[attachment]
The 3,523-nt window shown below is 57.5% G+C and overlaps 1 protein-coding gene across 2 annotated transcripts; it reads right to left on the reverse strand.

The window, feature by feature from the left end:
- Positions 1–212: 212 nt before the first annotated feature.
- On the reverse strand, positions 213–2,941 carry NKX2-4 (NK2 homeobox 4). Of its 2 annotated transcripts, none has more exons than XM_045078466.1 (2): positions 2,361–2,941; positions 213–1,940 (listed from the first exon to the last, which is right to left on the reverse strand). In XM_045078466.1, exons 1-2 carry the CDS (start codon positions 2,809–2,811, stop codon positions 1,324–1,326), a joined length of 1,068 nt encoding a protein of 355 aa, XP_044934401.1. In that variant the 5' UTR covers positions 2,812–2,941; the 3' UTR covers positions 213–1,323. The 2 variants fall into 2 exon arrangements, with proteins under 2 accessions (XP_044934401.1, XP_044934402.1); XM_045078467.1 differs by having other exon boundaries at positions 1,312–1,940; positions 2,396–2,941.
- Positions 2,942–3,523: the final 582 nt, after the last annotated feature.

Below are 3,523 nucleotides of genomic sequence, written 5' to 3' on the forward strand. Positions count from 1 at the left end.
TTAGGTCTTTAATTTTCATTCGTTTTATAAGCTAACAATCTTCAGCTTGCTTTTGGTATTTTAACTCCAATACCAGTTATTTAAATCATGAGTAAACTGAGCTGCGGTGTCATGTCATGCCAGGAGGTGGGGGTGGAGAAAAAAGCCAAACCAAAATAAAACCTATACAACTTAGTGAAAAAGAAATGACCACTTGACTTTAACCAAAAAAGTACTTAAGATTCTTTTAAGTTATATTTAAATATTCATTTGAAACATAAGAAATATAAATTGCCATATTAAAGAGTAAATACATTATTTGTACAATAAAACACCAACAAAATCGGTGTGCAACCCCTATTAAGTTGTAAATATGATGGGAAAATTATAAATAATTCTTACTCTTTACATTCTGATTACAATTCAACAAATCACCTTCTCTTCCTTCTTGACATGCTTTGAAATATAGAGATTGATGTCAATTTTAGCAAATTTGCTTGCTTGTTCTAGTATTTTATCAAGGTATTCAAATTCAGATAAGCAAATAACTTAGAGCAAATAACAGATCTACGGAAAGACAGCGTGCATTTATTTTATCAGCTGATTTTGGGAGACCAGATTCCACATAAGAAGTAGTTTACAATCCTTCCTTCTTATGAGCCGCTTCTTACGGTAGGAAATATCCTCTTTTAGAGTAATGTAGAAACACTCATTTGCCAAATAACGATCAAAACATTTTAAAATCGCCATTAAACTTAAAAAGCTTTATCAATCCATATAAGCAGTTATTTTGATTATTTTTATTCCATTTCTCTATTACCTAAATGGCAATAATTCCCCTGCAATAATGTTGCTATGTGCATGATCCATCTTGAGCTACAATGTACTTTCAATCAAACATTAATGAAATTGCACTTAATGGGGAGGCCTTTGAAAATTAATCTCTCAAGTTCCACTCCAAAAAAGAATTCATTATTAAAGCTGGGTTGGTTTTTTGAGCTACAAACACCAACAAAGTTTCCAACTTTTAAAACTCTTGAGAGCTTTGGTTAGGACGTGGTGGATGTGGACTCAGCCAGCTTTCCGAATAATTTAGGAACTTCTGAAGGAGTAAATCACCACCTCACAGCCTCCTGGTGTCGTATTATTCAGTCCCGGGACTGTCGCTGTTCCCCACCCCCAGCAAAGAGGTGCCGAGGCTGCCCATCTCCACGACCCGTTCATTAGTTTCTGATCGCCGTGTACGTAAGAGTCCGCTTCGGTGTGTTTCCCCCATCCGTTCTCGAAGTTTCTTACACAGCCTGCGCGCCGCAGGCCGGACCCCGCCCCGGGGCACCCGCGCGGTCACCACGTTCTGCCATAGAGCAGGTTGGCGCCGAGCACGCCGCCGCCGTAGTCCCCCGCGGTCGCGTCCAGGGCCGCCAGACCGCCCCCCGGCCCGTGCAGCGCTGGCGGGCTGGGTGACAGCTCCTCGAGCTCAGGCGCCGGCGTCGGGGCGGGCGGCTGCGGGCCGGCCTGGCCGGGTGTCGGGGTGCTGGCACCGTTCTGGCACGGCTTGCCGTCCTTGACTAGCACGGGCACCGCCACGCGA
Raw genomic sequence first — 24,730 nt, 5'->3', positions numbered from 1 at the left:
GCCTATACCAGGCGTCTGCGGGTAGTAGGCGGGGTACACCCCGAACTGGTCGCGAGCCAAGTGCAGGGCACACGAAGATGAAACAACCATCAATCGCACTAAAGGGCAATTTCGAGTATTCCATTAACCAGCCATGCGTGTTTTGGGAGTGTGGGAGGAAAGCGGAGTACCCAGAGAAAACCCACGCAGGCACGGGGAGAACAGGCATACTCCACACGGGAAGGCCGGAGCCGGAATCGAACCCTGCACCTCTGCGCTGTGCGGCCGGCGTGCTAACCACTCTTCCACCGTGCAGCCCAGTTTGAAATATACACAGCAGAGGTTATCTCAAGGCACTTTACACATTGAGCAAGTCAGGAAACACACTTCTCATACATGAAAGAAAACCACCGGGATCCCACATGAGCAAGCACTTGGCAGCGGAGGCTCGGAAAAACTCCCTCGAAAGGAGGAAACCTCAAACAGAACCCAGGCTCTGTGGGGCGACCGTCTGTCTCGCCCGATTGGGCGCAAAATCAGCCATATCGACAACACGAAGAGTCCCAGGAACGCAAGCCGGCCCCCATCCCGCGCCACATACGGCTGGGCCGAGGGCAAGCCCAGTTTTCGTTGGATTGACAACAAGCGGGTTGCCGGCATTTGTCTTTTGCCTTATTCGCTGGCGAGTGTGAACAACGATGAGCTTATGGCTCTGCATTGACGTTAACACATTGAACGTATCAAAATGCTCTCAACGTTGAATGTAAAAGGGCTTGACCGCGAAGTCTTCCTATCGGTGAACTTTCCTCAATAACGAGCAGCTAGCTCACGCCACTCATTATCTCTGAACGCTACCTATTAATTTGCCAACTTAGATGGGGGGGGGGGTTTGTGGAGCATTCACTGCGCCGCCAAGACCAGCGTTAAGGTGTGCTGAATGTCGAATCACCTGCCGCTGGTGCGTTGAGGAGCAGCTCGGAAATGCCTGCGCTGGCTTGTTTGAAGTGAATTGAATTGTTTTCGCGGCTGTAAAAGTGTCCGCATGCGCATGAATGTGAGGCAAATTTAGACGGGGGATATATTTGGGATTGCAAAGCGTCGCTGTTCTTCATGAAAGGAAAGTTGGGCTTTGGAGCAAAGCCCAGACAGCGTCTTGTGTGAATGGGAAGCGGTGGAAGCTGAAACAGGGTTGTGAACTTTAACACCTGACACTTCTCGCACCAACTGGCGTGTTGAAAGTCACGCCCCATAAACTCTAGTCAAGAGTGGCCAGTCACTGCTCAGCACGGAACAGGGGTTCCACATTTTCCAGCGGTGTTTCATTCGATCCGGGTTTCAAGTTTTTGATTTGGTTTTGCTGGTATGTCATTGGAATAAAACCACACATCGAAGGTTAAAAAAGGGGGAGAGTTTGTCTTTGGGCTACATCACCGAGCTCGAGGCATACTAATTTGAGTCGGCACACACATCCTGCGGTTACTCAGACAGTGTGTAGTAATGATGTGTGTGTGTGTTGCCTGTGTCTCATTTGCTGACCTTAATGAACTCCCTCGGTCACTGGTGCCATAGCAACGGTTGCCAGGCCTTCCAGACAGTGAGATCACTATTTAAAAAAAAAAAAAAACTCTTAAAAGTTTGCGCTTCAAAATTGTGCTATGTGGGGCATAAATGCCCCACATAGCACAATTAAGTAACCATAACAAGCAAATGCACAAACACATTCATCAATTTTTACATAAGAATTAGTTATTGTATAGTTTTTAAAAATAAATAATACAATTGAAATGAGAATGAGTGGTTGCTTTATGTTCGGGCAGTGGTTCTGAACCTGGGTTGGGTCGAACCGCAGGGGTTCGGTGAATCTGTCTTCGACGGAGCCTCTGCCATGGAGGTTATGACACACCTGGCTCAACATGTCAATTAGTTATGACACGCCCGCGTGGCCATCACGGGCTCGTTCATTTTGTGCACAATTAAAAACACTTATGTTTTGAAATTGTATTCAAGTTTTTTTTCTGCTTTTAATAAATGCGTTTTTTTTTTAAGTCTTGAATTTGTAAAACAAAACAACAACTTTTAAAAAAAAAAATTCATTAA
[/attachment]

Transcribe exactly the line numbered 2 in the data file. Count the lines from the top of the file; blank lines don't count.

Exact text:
The window, feature by feature from the left end: